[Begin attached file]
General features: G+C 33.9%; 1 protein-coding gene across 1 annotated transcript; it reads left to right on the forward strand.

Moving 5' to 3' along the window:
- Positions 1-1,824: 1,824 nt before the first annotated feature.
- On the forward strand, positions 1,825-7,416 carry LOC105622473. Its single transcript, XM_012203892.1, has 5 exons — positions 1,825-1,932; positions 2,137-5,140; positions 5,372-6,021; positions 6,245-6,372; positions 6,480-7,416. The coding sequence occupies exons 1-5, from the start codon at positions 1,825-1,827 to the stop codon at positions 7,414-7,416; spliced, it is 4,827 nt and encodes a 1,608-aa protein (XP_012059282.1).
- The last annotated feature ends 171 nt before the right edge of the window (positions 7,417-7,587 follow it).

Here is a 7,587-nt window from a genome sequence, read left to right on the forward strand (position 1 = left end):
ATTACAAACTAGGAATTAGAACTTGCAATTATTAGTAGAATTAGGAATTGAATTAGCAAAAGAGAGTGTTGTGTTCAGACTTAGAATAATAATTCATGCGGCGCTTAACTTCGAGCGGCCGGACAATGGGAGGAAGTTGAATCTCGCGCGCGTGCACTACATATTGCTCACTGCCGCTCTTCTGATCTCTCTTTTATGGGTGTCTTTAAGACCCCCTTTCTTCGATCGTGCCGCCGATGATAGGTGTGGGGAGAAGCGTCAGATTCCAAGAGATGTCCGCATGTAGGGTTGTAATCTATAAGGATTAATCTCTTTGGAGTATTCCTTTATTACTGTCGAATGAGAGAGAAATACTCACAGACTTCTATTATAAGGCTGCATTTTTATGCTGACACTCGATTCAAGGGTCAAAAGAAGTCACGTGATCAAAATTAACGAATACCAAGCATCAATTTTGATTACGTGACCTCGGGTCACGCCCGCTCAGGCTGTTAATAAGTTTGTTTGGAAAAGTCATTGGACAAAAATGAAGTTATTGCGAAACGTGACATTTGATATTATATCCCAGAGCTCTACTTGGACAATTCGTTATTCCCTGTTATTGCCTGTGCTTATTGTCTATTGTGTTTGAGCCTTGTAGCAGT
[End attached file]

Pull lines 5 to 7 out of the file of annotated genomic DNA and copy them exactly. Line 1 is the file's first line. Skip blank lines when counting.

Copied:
- The last annotated feature ends 171 nt before the right edge of the window (positions 7,417-7,587 follow it).

Here is a 7,587-nt window from a genome sequence, read left to right on the forward strand (position 1 = left end):
ATTACAAACTAGGAATTAGAACTTGCAATTATTAGTAGAATTAGGAATTGAATTAGCAAAAGAGAGTGTTGTGTTCAGACTTAGAATAATAATTCATGCGGCGCTTAACTTCGAGCGGCCGGACAATGGGAGGAAGTTGAATCTCGCGCGCGTGCACTACATATTGCTCACTGCCGCTCTTCTGATCTCTCTTTTATGGGTGTCTTTAAGACCCCCTTTCTTCGATCGTGCCGCCGATGATAGGTGTGGGGAGAAGCGTCAGATTCCAAGAGATGTCCGCATGTAGGGTTGTAATCTATAAGGATTAATCTCTTTGGAGTATTCCTTTATTACTGTCGAATGAGAGAGAAATACTCACAGACTTCTATTATAAGGCTGCATTTTTATGCTGACACTCGATTCAAGGGTCAAAAGAAGTCACGTGATCAAAATTAACGAATACCAAGCATCAATTTTGATTACGTGACCTCGGGTCACGCCCGCTCAGGCTGTTAATAAGTTTGTTTGGAAAAGTCATTGGACAAAAATGAAGTTATTGCGAAACGTGACATTTGATATTATATCCCAGAGCTCTACTTGGACAATTCGTTATTCCCTGTTATTGCCTGTGCTTATTGTCTATTGTGTTTGAGCCTTGTAGCAGT